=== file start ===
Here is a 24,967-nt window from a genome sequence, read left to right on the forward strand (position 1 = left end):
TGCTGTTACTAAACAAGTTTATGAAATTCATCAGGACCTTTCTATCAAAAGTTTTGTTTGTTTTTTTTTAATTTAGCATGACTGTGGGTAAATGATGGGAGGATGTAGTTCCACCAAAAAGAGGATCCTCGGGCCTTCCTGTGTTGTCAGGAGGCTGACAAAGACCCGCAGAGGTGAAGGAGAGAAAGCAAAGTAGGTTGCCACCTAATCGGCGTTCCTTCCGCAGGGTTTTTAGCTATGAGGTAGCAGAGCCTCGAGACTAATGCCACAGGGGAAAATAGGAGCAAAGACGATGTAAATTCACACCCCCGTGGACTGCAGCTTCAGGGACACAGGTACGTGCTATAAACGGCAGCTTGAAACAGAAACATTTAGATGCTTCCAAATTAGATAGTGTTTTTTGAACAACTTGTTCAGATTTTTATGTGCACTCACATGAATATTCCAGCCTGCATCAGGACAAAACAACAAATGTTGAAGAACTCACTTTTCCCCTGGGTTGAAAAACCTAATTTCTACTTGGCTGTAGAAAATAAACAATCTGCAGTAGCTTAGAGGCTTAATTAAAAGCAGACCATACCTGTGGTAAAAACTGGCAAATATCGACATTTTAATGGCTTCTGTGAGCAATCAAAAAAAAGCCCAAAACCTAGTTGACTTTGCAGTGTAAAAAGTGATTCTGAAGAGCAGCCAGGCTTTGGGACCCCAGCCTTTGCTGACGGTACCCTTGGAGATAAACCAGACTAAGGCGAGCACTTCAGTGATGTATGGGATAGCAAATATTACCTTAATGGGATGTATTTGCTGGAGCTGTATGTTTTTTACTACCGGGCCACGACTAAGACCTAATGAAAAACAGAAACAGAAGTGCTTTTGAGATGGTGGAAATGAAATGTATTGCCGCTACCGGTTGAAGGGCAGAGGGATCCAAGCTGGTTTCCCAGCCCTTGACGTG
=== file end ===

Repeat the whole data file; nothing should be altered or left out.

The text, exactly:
Here is a 24,967-nt window from a genome sequence, read left to right on the forward strand (position 1 = left end):
TGCTGTTACTAAACAAGTTTATGAAATTCATCAGGACCTTTCTATCAAAAGTTTTGTTTGTTTTTTTTTAATTTAGCATGACTGTGGGTAAATGATGGGAGGATGTAGTTCCACCAAAAAGAGGATCCTCGGGCCTTCCTGTGTTGTCAGGAGGCTGACAAAGACCCGCAGAGGTGAAGGAGAGAAAGCAAAGTAGGTTGCCACCTAATCGGCGTTCCTTCCGCAGGGTTTTTAGCTATGAGGTAGCAGAGCCTCGAGACTAATGCCACAGGGGAAAATAGGAGCAAAGACGATGTAAATTCACACCCCCGTGGACTGCAGCTTCAGGGACACAGGTACGTGCTATAAACGGCAGCTTGAAACAGAAACATTTAGATGCTTCCAAATTAGATAGTGTTTTTTGAACAACTTGTTCAGATTTTTATGTGCACTCACATGAATATTCCAGCCTGCATCAGGACAAAACAACAAATGTTGAAGAACTCACTTTTCCCCTGGGTTGAAAAACCTAATTTCTACTTGGCTGTAGAAAATAAACAATCTGCAGTAGCTTAGAGGCTTAATTAAAAGCAGACCATACCTGTGGTAAAAACTGGCAAATATCGACATTTTAATGGCTTCTGTGAGCAATCAAAAAAAAGCCCAAAACCTAGTTGACTTTGCAGTGTAAAAAGTGATTCTGAAGAGCAGCCAGGCTTTGGGACCCCAGCCTTTGCTGACGGTACCCTTGGAGATAAACCAGACTAAGGCGAGCACTTCAGTGATGTATGGGATAGCAAATATTACCTTAATGGGATGTATTTGCTGGAGCTGTATGTTTTTTACTACCGGGCCACGACTAAGACCTAATGAAAAACAGAAACAGAAGTGCTTTTGAGATGGTGGAAATGAAATGTATTGCCGCTACCGGTTGAAGGGCAGAGGGATCCAAGCTGGTTTCCCAGCCCTTGACGTG